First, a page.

Ketching Up

“Ketchup is a vegetable.”

Contrary to popular belief, President Ronald Reagan never said that. It was an anonymous USDA bureaucrat with a misguided budget-cutting plan. But that’s not what I came to talk about.

Before I tell you what ketchup actually is, let me fill you in on the news from Israel — about a war that didn’t make it to the front pages.

Osem lost a key battle in its marketing war with American food giant Heinz. (Don’t worry. It’s not blood; it’s only ketchup. For that matter, it’s not Petach Tikvah vs. Pittsburgh. Osem is owned by Swiss food giant Nestle. Heinz’s largest shareholder is Warren Buffet’s Berkshire Hathaway conglomerate.)

Worried about competition from the Heinz jolly red giant, Osem went to court. As Hamodia reported in January 2015, “Osem charged that [Heinz] was cheating, putting only 21% tomato into its ketchup, not 61% as claimed.” Osem based its allegation on “an analysis by a leading European laboratory.”

Israel’s Health Ministry ruled that Heinz’s bottled tomato condiment does not contain enough “tomato solids” to be labeled as ketchup in Israel. So all Hebrew labels on the Heinz bottles had to be changed from “ketchup” to “mitbal agvaniyot (tomato dip).” Osem further demanded that the bottles that were mislabeled “ketchup” be pulled off the shelves.

But on August 17, in what Globes called a likely “temporary victory,” the dippy decision was reversed. In a battle of terminology more than taste, Heinz fought fire with fire, or perhaps smoke with mirrors.

Rather than get dragged into a “yes-it-is; no-it’s-not” food fight, Heinz made an end run around Osem and got the rules changed. Now an amendment to the law by Finance Minister Moshe Kahlon and Health Minister Yaakov Litzman has redefined the Israeli ketchup standard. The justification for the change? To increase competition and encourage imports.

But there’s still one thing we don’t know:

What exactly is ketchup?

And what is it that makes it a favorite of young and old? (As my son-in-law Etan says about my grandson Moshe Pinchas, “He puts ketchup on his ketchup.”)

Get ready for a few surprises. First, the great American condiment isn’t American. It came from China … 500 years ago. Dan Jurafsky, author of The Language of Food: A Linguist Reads the Menu, wrote that ketchup comes from a Chinese fermented fish sauce “called something like ‘ke-tchup,’ ‘ge-tchup,’ or ‘kue-chiap,’ depending on the dialect.”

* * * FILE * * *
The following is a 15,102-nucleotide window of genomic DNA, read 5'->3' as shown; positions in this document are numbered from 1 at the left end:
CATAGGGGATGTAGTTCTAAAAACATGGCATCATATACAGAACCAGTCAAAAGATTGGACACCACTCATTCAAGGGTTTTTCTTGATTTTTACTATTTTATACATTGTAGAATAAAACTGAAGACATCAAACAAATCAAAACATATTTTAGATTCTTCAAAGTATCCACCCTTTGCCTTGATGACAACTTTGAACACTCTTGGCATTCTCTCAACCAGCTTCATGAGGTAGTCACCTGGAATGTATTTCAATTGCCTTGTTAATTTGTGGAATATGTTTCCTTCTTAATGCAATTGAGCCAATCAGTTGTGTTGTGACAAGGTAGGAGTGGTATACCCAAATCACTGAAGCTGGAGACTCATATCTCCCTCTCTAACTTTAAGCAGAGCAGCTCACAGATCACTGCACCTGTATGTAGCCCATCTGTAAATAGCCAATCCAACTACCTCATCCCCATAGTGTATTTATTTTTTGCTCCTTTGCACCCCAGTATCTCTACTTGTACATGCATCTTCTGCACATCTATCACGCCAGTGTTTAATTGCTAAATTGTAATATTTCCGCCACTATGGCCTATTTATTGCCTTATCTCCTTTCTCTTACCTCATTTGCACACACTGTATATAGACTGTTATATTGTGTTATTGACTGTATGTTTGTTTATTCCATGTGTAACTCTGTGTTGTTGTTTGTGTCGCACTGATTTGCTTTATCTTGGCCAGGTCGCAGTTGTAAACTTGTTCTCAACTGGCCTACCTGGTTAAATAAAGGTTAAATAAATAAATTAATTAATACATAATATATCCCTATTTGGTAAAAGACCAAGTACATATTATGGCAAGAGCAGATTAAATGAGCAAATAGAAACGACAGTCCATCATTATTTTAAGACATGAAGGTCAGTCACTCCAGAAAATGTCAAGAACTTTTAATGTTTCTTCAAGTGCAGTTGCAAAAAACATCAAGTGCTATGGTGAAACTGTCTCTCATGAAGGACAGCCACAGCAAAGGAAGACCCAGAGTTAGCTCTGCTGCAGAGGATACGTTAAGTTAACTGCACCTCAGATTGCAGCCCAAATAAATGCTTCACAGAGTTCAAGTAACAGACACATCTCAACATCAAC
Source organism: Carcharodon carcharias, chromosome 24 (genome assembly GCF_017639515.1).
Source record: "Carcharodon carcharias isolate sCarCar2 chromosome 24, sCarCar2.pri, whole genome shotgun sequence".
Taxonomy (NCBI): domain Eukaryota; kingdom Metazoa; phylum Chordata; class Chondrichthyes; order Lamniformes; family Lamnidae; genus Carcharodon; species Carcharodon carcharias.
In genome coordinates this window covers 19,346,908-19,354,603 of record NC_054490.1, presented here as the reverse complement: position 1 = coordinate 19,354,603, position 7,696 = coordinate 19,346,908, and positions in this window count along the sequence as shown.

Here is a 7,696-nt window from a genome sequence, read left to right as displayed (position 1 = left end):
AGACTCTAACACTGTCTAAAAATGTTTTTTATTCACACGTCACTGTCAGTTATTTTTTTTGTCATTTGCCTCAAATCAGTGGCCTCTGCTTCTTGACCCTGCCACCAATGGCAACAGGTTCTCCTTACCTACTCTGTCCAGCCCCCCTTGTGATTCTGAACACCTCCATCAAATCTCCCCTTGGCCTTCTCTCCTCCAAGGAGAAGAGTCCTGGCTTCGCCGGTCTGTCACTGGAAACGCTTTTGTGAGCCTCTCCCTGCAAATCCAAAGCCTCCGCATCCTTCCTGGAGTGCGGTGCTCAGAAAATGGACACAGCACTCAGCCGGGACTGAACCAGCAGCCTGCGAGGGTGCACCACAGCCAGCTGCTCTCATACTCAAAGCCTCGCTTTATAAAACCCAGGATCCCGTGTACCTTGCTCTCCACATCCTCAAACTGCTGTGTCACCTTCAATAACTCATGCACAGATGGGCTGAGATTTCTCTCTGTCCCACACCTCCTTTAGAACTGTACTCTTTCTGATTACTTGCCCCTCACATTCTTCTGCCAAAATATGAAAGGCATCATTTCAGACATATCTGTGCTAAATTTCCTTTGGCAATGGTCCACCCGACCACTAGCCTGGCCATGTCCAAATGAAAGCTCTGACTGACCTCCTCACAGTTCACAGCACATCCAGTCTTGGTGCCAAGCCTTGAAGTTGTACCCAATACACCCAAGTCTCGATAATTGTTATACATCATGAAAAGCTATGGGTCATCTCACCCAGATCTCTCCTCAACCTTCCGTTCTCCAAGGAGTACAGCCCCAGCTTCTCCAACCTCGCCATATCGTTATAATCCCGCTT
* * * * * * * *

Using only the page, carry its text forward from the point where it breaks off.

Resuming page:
Not only that, but (drumroll, please), the original recipe for ketchup contained no tomatoes. You read that right. That’s no as in zero.

Jurafsky wrote, “Where modern ketchup is a very thick sweet and sour chutney of tomatoes, ketchup from about 1750–1850 mainly meant a thin dark sauce made of fermented walnuts or sometimes fermented mushrooms.”

Tomatoes weren’t added until the 19th century. That’s why ketchup bottles say “tomato ketchup.”

What is the secret of the taste? Author Malcolm Gladwell wrote, “The taste of Heinz’s ketchup began at the tip of the tongue, where our receptors for sweet and salty first appear, moved along the sides, where sour notes seem the strongest, then hit the back of the tongue, for umami [savory or meaty] and bitter, in one long crescendo. How many things in the supermarket run the sensory spectrum like this?”

But now I’ll tell you the real secret to the success of Heinz — something that the experts overlooked:

It’s not a question of quality. “Zeh tov, zeh Osem” (their rather mindless slogan, “It’s good; it’s Osem”). There’s no doubt, Osem makes great products. And they carry top-of-the-line rabbinic supervision.

The problem is that, instead of asking their research or marketing departments, Osem should have asked their Rabbis.

Today, from coast to coast, you can find something kosher to eat. But in 1924, when the Orthodox Union launched an agency to supervise food products, “kosher” was relegated to pockets of small Orthodox Jewish communities.

Then, in 1927, the H.J. Heinz Company became the first national brand with products certified kosher by the Orthodox Union. And it was the first company to carry the OU on many of its labels. (The Heinz art department even helped design the Ⓤ symbol.)

Heinz was kosher when kosher wasn’t cool. They even ran expensive ads every year to warn Jewish customers that the many (but not all) Heinz products that are kosher are not kosher for Pesach.

When Moshe battled Og, king of Bashan, G-d told Moshe, “Do not fear him, for I have given him into your hand …” ­(Bamidbar 21:34). Why would Moshe be afraid of Og? Rashi explains that Moshe was afraid because Og had the Heavenly Merit of having done a good deed (even though he did it for the wrong reason).

Osem made one huge mistake in their battle with Heinz:

You don’t mess with Merit.


Please send smiles, sticks and stones to language@hamodia.com.